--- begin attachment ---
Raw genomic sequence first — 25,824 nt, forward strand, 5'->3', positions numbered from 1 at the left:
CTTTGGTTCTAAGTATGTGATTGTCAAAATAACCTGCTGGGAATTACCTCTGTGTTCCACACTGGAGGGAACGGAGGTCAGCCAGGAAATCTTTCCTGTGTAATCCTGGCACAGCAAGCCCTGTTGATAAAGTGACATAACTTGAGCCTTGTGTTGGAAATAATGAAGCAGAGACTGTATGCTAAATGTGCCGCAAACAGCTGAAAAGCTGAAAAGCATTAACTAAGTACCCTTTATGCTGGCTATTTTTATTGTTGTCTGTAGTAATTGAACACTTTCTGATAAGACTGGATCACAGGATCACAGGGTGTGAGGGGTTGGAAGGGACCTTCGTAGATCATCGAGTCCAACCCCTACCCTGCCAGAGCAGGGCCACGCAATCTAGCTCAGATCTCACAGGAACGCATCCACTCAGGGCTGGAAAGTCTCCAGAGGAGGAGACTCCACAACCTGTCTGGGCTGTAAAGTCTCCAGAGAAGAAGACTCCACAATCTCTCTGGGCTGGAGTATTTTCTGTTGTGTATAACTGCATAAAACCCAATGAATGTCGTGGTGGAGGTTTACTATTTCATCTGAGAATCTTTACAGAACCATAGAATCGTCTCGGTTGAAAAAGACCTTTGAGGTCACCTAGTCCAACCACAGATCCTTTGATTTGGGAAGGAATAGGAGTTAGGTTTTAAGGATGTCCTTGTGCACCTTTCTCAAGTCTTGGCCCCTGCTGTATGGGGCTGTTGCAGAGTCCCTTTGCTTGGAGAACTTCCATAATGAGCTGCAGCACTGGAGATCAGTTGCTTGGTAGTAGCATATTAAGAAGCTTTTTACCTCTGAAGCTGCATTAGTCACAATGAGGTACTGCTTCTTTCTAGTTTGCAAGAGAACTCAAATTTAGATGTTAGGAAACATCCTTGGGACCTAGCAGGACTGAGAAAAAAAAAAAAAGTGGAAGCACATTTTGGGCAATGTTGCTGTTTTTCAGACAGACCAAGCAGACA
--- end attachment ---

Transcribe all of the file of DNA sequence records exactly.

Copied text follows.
Raw genomic sequence first — 25,824 nt, forward strand, 5'->3', positions numbered from 1 at the left:
CTTTGGTTCTAAGTATGTGATTGTCAAAATAACCTGCTGGGAATTACCTCTGTGTTCCACACTGGAGGGAACGGAGGTCAGCCAGGAAATCTTTCCTGTGTAATCCTGGCACAGCAAGCCCTGTTGATAAAGTGACATAACTTGAGCCTTGTGTTGGAAATAATGAAGCAGAGACTGTATGCTAAATGTGCCGCAAACAGCTGAAAAGCTGAAAAGCATTAACTAAGTACCCTTTATGCTGGCTATTTTTATTGTTGTCTGTAGTAATTGAACACTTTCTGATAAGACTGGATCACAGGATCACAGGGTGTGAGGGGTTGGAAGGGACCTTCGTAGATCATCGAGTCCAACCCCTACCCTGCCAGAGCAGGGCCACGCAATCTAGCTCAGATCTCACAGGAACGCATCCACTCAGGGCTGGAAAGTCTCCAGAGGAGGAGACTCCACAACCTGTCTGGGCTGTAAAGTCTCCAGAGAAGAAGACTCCACAATCTCTCTGGGCTGGAGTATTTTCTGTTGTGTATAACTGCATAAAACCCAATGAATGTCGTGGTGGAGGTTTACTATTTCATCTGAGAATCTTTACAGAACCATAGAATCGTCTCGGTTGAAAAAGACCTTTGAGGTCACCTAGTCCAACCACAGATCCTTTGATTTGGGAAGGAATAGGAGTTAGGTTTTAAGGATGTCCTTGTGCACCTTTCTCAAGTCTTGGCCCCTGCTGTATGGGGCTGTTGCAGAGTCCCTTTGCTTGGAGAACTTCCATAATGAGCTGCAGCACTGGAGATCAGTTGCTTGGTAGTAGCATATTAAGAAGCTTTTTACCTCTGAAGCTGCATTAGTCACAATGAGGTACTGCTTCTTTCTAGTTTGCAAGAGAACTCAAATTTAGATGTTAGGAAACATCCTTGGGACCTAGCAGGACTGAGAAAAAAAAAAAAAGTGGAAGCACATTTTGGGCAATGTTGCTGTTTTTCAGACAGACCAAGCAGACA